By Gregory Furgala
There’s no shortage of cooking fats out there, and not all of them are created equal. Performance varies from application to application, and switching to one for its health benefits may mean losing another feature, like a neutral flavour profile. Gently whisper “sear” near some, and you’ll be met with billows of smoke. Others, meanwhile, can get scaldingly hot without letting off so much as a little puff.
The compositions of popular cooking fats vary wildly from one to the next, but are always composed of saturated fat, monounsaturated fat and polyunsaturated fat. According to Health Canada, people should be particularly aware of their intake of saturated fat and trans fat, a pernicious type of unsaturated fat. Both raise LDL cholesterol (“bad” cholesterol) while trans fat simultaneously lowers HDL cholesterol (the good stuff). Unsaturated fat is, by and large, the good stuff, lowering LDL cholesterol and the ratio of LDL to HDL cholesterol. Since health has become a top-of-mind issue for Canadian consumers, being mindful of what you use where could potentially be a key differentiator between your foodservice operation and the one across the street.
It can be confusing, but re-evaluating what cooking oils to use when can help shake up your kitchen for the better and healthier. Take a look at our breakdown of some cooking fats to decide what fits your operation best. Some, like canola oil and olive oil, will always be top-of-mind, while others, like avocado oil and duck fat, are enjoying newfound popularity.
When refined, canola oil has a neutral flavour profile and high enough smoke point for deep frying, making it a flexible kitchen staple. It’s also surprisingly healthy given its high level of unsaturated fat — something too few operators are touting despite the ubiquity of the stuff. Recently, unrefined canola oils have gained traction in restaurants and found space next to premium olive oils, although their lower smoke point limits their utility. In 2003, Michael Allemeier, who has since earned his certified master chef accreditation, called canola “the olive oil of the north.”
Lynchpin of the Mediterranean diet and notably healthy due to its high monounsaturated fat content, olive oil is easily one of the popular cooking oils in North America. Make sure you’re getting the right stuff, though. Nearly a third of the samples of olive oil tested in 2012 and 2013 by the Canadian Food Inspection Agency were adulterated with vegetable oil, refined olive oil, which is stripped of the characteristics that make olive oil so desirable, and olive pomace oil. If the price of your olive oil is too good to be true, it probably is.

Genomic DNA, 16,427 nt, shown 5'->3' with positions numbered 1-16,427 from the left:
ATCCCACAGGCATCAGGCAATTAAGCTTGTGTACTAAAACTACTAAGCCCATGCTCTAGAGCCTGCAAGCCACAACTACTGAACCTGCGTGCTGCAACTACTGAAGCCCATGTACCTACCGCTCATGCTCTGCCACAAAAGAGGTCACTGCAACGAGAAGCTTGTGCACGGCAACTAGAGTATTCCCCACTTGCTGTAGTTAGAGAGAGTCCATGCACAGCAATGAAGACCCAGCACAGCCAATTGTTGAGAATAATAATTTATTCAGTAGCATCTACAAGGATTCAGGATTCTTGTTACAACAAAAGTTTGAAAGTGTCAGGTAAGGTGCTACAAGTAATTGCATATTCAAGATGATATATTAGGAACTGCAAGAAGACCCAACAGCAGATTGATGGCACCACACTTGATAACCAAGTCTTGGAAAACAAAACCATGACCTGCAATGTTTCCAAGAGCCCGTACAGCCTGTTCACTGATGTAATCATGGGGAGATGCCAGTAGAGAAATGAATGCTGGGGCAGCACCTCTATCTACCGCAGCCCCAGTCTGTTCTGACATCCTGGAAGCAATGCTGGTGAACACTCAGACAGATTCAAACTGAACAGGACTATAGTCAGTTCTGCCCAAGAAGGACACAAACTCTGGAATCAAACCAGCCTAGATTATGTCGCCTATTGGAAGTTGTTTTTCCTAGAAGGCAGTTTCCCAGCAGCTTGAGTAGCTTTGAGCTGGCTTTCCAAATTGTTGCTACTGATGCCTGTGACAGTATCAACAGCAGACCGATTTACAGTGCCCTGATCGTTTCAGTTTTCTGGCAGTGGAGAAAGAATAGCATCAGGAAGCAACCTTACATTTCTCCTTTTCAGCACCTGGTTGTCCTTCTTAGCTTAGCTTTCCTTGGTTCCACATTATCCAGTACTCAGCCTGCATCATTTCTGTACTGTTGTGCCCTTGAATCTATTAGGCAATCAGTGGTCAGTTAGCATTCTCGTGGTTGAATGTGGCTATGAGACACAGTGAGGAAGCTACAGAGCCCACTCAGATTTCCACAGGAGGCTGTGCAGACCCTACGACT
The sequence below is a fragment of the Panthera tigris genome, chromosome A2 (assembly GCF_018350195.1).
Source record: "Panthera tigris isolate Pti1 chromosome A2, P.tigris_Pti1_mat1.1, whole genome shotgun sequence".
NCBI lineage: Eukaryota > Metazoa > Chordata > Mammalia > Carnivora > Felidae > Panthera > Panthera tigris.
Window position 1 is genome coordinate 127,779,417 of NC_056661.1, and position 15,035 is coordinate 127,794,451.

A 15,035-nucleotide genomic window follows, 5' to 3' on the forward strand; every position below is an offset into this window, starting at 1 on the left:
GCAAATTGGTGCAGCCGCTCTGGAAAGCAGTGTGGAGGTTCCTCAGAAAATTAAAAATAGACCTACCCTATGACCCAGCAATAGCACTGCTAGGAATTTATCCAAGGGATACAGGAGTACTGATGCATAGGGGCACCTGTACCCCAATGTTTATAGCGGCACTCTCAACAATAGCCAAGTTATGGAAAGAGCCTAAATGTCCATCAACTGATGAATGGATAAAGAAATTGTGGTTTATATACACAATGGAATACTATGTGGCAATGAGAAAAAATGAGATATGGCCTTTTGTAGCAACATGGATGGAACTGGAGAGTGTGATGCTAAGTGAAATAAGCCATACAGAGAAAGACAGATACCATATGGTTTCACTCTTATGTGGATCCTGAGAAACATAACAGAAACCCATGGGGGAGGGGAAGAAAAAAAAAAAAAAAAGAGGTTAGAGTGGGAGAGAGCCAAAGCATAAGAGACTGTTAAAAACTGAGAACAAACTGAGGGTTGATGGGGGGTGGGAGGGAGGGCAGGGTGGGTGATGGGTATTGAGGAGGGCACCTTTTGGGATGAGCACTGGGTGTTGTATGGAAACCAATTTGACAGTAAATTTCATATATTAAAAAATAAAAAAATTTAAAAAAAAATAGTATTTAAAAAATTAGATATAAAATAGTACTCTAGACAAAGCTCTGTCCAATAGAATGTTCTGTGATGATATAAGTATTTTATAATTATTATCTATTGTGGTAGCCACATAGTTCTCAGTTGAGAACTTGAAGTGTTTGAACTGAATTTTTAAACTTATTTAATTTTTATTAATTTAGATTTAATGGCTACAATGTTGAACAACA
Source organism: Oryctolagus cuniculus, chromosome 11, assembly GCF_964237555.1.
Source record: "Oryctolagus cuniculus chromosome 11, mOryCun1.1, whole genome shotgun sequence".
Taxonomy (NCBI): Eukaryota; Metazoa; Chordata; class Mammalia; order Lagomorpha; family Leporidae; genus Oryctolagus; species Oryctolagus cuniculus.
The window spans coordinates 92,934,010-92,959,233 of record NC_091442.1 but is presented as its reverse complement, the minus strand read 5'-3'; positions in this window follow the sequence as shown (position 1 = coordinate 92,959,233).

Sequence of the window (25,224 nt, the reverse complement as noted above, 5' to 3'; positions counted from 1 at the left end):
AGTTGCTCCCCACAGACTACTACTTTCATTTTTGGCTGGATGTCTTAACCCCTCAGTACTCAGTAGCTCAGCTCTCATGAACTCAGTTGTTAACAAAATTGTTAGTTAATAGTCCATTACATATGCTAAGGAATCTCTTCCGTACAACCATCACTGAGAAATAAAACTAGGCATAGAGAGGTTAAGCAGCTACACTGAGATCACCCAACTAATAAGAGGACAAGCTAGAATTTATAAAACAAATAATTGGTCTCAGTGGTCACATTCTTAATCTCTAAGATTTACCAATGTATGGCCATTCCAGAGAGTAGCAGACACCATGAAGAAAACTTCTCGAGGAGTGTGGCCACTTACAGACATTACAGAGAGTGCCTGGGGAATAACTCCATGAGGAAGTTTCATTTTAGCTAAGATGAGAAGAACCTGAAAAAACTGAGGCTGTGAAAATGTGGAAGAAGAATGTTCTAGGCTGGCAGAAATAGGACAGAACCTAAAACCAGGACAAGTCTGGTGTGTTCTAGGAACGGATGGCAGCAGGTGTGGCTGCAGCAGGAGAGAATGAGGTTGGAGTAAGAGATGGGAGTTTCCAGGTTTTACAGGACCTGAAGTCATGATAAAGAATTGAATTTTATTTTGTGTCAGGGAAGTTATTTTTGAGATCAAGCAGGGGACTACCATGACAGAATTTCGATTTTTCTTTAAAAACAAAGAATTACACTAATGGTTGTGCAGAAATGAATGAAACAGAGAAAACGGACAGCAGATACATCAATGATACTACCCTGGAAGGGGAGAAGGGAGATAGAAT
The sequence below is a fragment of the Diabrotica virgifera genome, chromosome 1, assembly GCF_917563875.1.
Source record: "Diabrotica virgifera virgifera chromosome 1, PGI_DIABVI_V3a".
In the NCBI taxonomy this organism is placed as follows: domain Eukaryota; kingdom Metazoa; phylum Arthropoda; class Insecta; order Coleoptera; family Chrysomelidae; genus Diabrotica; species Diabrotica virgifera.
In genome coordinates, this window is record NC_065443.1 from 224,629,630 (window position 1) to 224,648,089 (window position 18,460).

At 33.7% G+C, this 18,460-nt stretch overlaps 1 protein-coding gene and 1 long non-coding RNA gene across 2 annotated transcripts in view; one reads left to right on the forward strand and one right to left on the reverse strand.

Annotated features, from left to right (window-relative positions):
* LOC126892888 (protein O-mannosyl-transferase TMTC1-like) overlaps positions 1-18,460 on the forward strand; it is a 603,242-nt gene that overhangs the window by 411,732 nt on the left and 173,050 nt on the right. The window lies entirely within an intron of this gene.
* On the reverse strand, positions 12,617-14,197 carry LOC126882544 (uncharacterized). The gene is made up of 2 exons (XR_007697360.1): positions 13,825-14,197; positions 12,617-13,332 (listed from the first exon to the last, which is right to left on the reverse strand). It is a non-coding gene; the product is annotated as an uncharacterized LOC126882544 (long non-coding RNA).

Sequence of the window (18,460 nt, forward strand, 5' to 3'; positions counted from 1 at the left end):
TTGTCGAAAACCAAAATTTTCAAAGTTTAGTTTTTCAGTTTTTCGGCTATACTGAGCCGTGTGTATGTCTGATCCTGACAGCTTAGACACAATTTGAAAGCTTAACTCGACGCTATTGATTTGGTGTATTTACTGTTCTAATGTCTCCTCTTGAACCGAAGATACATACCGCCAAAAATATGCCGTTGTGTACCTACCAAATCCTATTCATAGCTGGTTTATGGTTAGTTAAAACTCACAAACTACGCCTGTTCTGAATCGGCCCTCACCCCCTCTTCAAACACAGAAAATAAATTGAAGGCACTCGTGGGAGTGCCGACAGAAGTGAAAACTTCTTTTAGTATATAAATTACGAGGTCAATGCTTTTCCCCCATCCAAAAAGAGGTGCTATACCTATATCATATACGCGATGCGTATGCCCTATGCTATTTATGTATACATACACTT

Like olive oil, refined avocado oil is particularly high in monounsaturated fat. Unlike olive oil, however, its blisteringly high smoke point makes it suitable for everything from high heat cooking to vinaigrettes. And if you haven’t noticed, avocados are also having something of a moment in popular food culture, so featuring avocado oil on your menu could benefit from the movement.
Its high smoke point makes it perfect for high heat cooking and deep frying — American quick-service chain Five Guys famously uses it for its fries — and its powerful, peanutty flavour complement some dishes particularly well, particularly in the South Asian, Southeast Asian and Chinese cuisine. It tends to go rancid a bit faster than other oils, though, so it’s best bought in small quantities or used in large.
While it packs a decent monounsaturated punch, duck fat is also much higher in saturated fat than other oils on this list, making it more stable at high temperature. It’s also extremely flavourful, lending a rich, savoury taste and crisp texture to anything deep fried. It’s also widely available now as well, enabling chefs forego a long search or the time-consuming process of rendering it themselves.
Of the fats listed here, coconut oil is the highest in saturated fat, making it solid at room temperature. While not idea for raw applications, it does perform similarly to butter, and can be creamed with sugar when it comes to baking — a good alternative when making vegan treats. Refined coconut oils are nearly flavourless, while unrefined oils can be intensely flavourful and complement any number of dishes or baked goods.